Saturday, November 24, 2012

From the "No Shit" Department

Saw this headline on Huff Post.  Part of me feels bad that the Walmart strike failed, but the other part of me is thinking, "Well, what'd you expect?"

I'm not going to defend Walmart's business practices, some of which are indefensible and some of which are awesome, but I do think we need to, as a society, recognize there are limits to what standing around holding signs can accomplish.

If it's important to keep order and you're willing to accept glacially slow, gradual change on a generational scale, by all means...hold your signs.  Just know that abortion is still legal, Mumia is still on death row, and the only people willing to give peace a chance are these sign-holding hippies with their good intentions and their activist bullshit.

If you want a sudden, jarring change --like say, a complete revision of Walmart's labor practices-- you gotta bring the pitchforks.

Now I'm not arguing for suicide bombers blowing up Black Friday sales or even roving mobs running through stores smashing merchandise. But if these protesters were harassing shoppers and blocking the doors and slashing tires in the parking lot and throwing rocks at the cops, how many people would be lining up for the cheap TVs at Walmart?

Not many, I'm guessing.

Forget Ghandi.  Forget Martin Luther King.  They were cut down by their enemies, only to come back as ghosts insubstantial as air.  Righteousness didn't save Jesus and he was supposedly a god.

No, remember Brennus the Gaul instead.  He sacked Rome back when it was a Hellenic backwater, and when the Romans complained about their ill treatment, Brennus drew his sword and said "Vae victis."

Woe to the conquered.

The protesters are already familiar with this concept, even if they don't realize they've been conquered.

Friday, November 23, 2012

Black Friday

I have no way of proving this, but I suspect that we are being scammed --yet again-- with Black Friday bullshit.  I mean, you can't really convince me that the pent-up demand for low prices that's unleashed in Wal-Marts and Best Buys all over the country is due to seasonal gift-giving. 

Here's an article that found that not all Black Friday "deals" are the year's lowest prices anyway.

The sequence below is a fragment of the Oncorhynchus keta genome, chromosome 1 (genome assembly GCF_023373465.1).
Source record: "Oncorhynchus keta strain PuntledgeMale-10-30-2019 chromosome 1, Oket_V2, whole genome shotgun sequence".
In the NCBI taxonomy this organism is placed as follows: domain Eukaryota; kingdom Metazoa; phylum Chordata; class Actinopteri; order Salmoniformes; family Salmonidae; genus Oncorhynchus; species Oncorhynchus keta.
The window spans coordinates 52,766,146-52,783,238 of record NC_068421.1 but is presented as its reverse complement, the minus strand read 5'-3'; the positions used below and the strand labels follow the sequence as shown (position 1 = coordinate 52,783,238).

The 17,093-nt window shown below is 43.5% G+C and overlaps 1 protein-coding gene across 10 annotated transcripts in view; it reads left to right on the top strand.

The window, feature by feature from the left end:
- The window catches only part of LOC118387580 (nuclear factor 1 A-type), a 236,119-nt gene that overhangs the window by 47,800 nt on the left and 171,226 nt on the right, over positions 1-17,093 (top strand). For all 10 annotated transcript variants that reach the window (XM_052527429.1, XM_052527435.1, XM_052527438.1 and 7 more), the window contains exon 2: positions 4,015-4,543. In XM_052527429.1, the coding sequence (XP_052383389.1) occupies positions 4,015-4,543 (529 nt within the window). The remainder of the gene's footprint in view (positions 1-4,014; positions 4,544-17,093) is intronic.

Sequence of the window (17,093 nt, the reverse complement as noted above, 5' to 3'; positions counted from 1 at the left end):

Black Friday is a scam, America.  Don't be scammed.

The Unbearable Predictability of Mike Rosen

Mike Rosen, promoter of Ponzi schemes and reliable right-wing radio talker, on "Twinkienomics:"
Hostess had been in financial distress for some time, filing for bankruptcy in 2004 and again in 2009, at which time it was rescued from oblivion by a team of hedge fund and private equity investors. In January 2012, it filed for bankruptcy yet again, citing an operating loss of $341 million, declining market share and increases in uncontrollable costs for ingredients and fuels.

Even more crippling were counterproductive work rules, unsustainable labor costs and $2 billion in unfunded pension liabilities, the consequences of having to deal with no fewer than 12 different unions representing its employees.
Think about that, folks with brains.

Just think about it. Counterproductive work rules were, according to Mike Rosen, Ponzi-scheme promoter, even more crippling than multiple bankruptcies, a nine-figure operating loss, declining market share, and ingredient/fuel costs.

Sadly, the "counterproductive work rules" were part and parcel of the wage cuts demanded in the first bankruptcy. A lot of people have complained that the union drivers were prohibited from unloading their own trucks. At first glance, that sounds stupid.

But consider the circumstances. While Hostess was negotiating for wage cuts for the drivers, the drivers were negotiating with Hostess for work rules. They bargained. "Yes," the drivers said, "I will accept a pay cut, but you will have to get someone else to unload the trucks."

That's not stupid. That's reasonable. So stuff the "counterproductive work rules" nonsense. Hostess asked for them when they asked for a 30% pay cut.

Who wanted that trade-off? Not the unions...

I've already demonstrated in a previous post that the "unsustainable labor costs" stuff is abject nonsense. Hostess themselves created that problem by cutting wages to the point that no one wanted to work for them anymore. I'm sure there are other, better ways of making sure your labor costs are unsustainable, but this is a pretty good method.

You gotta love Rosen's devotion to right wing orthodoxy though.  He concludes with this: